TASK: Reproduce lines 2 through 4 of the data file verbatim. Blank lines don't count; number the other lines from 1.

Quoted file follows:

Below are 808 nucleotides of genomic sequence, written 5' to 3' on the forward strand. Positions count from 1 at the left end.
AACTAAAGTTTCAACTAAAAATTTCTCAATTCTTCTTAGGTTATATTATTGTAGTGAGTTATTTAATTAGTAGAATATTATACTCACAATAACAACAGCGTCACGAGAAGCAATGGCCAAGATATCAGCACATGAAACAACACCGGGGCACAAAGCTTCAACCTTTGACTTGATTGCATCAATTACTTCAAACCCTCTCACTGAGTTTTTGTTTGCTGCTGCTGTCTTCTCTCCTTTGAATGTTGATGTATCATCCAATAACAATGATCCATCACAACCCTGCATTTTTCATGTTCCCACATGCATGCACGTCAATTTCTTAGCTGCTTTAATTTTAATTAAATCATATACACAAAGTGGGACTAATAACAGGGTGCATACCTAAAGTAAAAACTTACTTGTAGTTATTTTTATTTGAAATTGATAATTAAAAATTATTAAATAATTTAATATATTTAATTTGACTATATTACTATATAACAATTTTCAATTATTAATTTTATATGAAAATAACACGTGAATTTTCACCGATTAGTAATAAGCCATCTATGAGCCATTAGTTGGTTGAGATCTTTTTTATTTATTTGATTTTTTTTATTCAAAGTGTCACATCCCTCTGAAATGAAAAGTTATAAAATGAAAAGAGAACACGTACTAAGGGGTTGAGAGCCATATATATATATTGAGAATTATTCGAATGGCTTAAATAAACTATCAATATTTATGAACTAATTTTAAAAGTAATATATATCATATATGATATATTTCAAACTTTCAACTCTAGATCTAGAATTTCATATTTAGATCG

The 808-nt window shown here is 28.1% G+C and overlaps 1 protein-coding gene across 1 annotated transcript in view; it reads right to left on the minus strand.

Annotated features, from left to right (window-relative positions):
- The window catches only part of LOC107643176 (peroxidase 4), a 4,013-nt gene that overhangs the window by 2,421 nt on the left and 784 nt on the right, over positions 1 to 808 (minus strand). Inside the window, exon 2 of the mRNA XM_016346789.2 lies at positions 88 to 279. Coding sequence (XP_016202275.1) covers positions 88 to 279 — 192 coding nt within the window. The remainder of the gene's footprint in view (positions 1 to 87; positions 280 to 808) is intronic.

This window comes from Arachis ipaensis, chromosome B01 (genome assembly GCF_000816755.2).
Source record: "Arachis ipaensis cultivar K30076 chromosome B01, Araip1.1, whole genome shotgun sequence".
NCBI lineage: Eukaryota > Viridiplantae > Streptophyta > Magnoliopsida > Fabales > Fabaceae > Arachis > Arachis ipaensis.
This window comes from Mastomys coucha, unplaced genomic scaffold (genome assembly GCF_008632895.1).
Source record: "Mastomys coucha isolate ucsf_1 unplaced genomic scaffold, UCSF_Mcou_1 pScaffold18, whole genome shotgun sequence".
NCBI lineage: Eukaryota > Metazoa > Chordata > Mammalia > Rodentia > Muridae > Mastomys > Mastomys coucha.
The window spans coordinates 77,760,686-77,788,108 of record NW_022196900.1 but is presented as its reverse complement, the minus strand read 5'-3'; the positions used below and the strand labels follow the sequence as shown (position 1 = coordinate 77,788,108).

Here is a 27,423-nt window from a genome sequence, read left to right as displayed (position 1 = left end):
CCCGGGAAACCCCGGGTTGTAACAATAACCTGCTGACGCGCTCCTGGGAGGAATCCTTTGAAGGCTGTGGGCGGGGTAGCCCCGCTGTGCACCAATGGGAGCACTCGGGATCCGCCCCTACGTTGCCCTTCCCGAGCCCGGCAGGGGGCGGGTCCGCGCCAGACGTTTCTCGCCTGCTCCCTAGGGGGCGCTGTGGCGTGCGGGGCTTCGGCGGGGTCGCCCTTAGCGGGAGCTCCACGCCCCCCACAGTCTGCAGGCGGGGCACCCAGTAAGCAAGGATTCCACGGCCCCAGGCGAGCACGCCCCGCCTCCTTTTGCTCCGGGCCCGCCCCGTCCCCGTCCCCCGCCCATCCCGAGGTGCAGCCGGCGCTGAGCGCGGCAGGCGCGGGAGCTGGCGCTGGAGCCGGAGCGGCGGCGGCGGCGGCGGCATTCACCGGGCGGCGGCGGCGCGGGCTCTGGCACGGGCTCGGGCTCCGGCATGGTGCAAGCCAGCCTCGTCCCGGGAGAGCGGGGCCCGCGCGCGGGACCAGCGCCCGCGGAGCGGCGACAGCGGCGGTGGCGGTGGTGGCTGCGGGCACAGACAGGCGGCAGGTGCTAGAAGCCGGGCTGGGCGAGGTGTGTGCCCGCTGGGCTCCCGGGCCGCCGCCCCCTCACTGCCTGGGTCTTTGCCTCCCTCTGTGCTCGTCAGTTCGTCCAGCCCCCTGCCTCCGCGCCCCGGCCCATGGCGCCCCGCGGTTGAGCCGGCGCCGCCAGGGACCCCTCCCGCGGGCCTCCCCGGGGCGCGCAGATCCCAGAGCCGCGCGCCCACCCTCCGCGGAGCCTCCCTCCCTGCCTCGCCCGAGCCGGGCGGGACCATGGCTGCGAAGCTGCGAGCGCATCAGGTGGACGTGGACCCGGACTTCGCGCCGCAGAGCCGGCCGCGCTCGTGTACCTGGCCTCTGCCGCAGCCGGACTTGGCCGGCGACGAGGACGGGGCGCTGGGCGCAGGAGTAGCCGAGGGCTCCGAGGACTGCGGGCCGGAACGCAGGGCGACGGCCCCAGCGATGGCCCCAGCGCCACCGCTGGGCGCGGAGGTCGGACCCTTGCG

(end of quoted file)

AACTAAAGTTTCAACTAAAAATTTCTCAATTCTTCTTAGGTTATATTATTGTAGTGAGTTATTTAATTAGTAGAATATTATACTCACAATAACAACAGCGTCACGAGAAGCAATGGCCAAGATATCAGCACATGAAACAACACCGGGGCACAAAGCTTCAACCTTTGACTTGATTGCATCAATTACTTCAAACCCTCTCACTGAGTTTTTGTTTGCTGCTGCTGTCTTCTCTCCTTTGAATGTTGATGTATCATCCAATAACAATGATCCATCACAACCCTGCATTTTTCATGTTCCCACATGCATGCACGTCAATTTCTTAGCTGCTTTAATTTTAATTAAATCATATACACAAAGTGGGACTAATAACAGGGTGCATACCTAAAGTAAAAACTTACTTGTAGTTATTTTTATTTGAAATTGATAATTAAAAATTATTAAATAATTTAATATATTTAATTTGACTATATTACTATATAACAATTTTCAATTATTAATTTTATATGAAAATAACACGTGAATTTTCACCGATTAGTAATAAGCCATCTATGAGCCATTAGTTGGTTGAGATCTTTTTTATTTATTTGATTTTTTTTATTCAAAGTGTCACATCCCTCTGAAATGAAAAGTTATAAAATGAAAAGAGAACACGTACTAAGGGGTTGAGAGCCATATATATATATTGAGAATTATTCGAATGGCTTAAATAAACTATCAATATTTATGAACTAATTTTAAAAGTAATATATATCATATATGATATATTTCAAACTTTCAACTCTAGATCTAGAATTTCATATTTAGATCG

The 808-nt window shown here is 28.1% G+C and overlaps 1 protein-coding gene across 1 annotated transcript in view; it reads right to left on the minus strand.

Annotated features, from left to right (window-relative positions):